After the four additional years spent in prison, John eventually got what he wanted and was released from prison. John had 10 plus city organizations in Philadelphia assisting him in getting John a foster-care-like accommodation with a family who opened their home to him after his release. Additionally, John was able to get the Philadelphia Office of Homeless Services to work on compensating John’s living expenses he would be able to receive that first year. Moreover, John was given a benefits specialist to work on John being able to receive Social Security after that year ends. The support John received was tremendous and assisted in his ability to live the life he knew he would be able to after his release.

The reason John waited those extra years to be released from prison was to show that the fight to live a life you wanted is attainable. The daring obstacles John mostly put on himself was his choice. He knew he could get released with parole earlier than his actual release date, but that is not what he wanted. Even when public opinion and others close to John told him a viable way out if it was not what he wished for he kept surviving and advocating for what he believed in. John even mentions “we’ve been to hell and back,” so why not get what you wish for. John is a true story of perseverance.

Texas Teachers did it, now it’s the Lawmakers Turn. Our Public Education System Needs You!

"student_ipad_school - 142" by flickingerbrad is licensed under CC BY 2.0

“student_ipad_school – 142” by flickingerbrad is licensed under CC BY 2.0

The COVID-19 pandemic forced our educators to adjust and teach like never before in history. This unprecedented event made public educators persevere and teach our children from non-traditional settings. Now that we have made the adjustments, our educators depend on our lawmakers to assist in their “new” normal.

Article 7 of our Texas Constitution lays out a clear understanding regarding our children’s education:

A general diffusion of knowledge being essential to the preservation of the liberties and rights of the people, it shall be the duty of the Legislature of the State to establish and make suitable provision for the support and maintenance of an efficient system of public free schools.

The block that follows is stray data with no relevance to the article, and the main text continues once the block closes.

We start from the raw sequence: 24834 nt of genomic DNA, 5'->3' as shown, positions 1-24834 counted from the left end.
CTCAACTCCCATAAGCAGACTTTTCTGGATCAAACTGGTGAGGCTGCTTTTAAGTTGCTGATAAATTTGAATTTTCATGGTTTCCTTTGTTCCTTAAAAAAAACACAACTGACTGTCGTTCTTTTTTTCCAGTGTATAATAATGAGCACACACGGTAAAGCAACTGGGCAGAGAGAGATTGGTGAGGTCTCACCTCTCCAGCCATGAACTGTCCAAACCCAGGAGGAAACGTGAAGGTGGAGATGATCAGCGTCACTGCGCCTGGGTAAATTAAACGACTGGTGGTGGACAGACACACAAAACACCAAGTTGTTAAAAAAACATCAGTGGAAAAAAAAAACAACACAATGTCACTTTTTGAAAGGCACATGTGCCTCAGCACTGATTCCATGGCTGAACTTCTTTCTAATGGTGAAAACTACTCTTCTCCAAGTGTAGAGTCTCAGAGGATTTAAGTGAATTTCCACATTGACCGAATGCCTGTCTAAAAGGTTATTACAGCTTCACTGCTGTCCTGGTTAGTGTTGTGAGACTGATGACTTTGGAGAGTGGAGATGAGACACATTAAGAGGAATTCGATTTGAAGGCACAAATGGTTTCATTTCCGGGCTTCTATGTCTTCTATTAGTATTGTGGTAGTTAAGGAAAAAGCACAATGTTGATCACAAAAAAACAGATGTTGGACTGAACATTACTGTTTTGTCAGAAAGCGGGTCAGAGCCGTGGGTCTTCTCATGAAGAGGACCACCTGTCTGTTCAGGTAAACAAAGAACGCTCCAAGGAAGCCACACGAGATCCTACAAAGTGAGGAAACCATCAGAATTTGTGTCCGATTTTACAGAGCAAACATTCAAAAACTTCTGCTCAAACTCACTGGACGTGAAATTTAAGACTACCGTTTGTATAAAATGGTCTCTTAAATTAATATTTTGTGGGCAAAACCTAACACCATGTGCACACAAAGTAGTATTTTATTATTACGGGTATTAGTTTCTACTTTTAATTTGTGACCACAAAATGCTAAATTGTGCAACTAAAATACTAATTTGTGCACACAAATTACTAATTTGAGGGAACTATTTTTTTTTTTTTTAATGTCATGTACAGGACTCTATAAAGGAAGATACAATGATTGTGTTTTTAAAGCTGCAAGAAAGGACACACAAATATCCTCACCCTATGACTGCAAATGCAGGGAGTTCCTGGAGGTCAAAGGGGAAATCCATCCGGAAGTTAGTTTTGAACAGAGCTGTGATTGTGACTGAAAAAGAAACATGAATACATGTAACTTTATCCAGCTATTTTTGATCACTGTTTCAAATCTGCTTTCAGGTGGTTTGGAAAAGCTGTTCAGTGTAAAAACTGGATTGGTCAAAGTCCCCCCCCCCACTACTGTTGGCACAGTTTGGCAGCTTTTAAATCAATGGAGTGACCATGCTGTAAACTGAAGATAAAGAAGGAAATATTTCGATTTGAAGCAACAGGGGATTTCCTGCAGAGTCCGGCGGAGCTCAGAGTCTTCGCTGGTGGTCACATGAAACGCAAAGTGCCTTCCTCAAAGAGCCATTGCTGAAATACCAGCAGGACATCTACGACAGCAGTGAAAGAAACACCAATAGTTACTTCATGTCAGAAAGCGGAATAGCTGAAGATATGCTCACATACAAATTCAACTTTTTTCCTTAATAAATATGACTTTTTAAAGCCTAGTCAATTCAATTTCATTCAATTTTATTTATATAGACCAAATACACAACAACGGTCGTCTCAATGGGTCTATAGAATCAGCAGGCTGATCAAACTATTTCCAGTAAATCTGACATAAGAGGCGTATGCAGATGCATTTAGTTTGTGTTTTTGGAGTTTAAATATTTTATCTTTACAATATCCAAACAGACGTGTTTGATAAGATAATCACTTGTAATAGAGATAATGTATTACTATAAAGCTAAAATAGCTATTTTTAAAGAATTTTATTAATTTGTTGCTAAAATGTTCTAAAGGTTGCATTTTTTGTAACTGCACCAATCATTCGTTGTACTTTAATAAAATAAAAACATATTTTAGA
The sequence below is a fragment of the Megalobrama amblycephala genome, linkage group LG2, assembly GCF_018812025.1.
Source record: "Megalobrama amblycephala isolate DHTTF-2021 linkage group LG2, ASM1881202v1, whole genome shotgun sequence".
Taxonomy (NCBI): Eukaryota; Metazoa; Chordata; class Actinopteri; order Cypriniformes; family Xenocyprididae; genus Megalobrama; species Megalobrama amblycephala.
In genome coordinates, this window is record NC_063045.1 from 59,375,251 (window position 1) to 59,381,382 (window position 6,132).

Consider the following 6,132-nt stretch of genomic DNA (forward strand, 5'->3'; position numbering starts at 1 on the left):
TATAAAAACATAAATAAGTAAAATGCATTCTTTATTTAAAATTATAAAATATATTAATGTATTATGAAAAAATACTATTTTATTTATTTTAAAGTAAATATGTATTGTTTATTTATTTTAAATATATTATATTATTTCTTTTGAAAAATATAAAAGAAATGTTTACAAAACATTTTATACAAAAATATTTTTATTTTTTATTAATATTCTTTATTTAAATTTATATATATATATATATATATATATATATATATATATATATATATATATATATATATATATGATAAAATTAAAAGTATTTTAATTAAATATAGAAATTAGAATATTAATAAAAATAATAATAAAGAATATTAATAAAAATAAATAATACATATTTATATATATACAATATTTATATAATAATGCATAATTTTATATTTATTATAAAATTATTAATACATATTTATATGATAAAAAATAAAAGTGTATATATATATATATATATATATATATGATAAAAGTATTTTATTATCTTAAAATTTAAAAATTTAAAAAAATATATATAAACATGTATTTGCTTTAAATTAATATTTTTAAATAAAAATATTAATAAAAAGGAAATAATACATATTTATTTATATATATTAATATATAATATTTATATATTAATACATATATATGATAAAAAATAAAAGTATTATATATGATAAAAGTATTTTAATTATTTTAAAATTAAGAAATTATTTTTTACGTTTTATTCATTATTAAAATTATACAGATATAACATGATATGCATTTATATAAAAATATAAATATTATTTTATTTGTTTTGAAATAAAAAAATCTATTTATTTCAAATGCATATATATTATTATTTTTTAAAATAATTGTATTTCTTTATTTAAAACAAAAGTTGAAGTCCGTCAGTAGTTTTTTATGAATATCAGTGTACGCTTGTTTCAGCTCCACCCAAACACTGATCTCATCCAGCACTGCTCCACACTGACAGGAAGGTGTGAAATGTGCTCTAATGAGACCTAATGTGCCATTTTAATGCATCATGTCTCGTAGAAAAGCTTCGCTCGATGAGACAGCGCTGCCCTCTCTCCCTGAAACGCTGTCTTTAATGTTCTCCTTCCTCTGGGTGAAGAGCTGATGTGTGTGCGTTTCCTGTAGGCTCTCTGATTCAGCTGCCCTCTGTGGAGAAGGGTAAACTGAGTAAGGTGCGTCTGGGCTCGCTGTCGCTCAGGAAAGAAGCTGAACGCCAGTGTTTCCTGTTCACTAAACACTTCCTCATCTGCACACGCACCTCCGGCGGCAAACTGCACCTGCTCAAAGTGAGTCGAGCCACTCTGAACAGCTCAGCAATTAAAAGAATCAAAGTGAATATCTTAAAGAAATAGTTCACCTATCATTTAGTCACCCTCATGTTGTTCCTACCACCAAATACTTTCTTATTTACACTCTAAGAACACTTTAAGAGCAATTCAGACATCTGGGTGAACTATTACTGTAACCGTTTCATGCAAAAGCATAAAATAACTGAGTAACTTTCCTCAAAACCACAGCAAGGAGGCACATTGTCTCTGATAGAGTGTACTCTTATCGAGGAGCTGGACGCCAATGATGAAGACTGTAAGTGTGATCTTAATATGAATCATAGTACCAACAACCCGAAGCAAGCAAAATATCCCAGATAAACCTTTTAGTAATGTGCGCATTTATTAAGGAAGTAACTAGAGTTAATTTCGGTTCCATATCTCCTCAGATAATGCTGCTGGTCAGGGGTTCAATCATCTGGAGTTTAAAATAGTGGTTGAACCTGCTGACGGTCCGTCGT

But, what exactly does this mean? And how can we apply it to the current pandemic and the future of education?

The first question can be answered by analyzing the language of Article 7. First, “a general diffusion of knowledge being essential to the preservation of the liberties and rights of the people” means that the spread of knowledge is essential to ensuring the fundamental principles that we have as citizens of Texas. Next, it speaks of the “duty of the legislature of the state”. State lawmakers must use their position to create and vote on laws in the best interest of Texas citizens. Lastly, it discusses what their duty is concerning public education, they must  “make suitable provision for the support and maintenance of an efficient system of public free schools”. This means that the legislature must understand the citizens of Texas situations and provide help towards those situations— adjusting as needed to create a seamless and positive outcome for teachers and students in free publicly funded schools.

To answer the second question, we can apply this to the current pandemic by making sure that the technology needs are matched with what is needed to give the schoolchildren of Texas an adequate education. When we look at the future of education, we are looking for new laws that ensure future instances where we must rely on education over the internet or electronically is done in a manner where no child is left behind.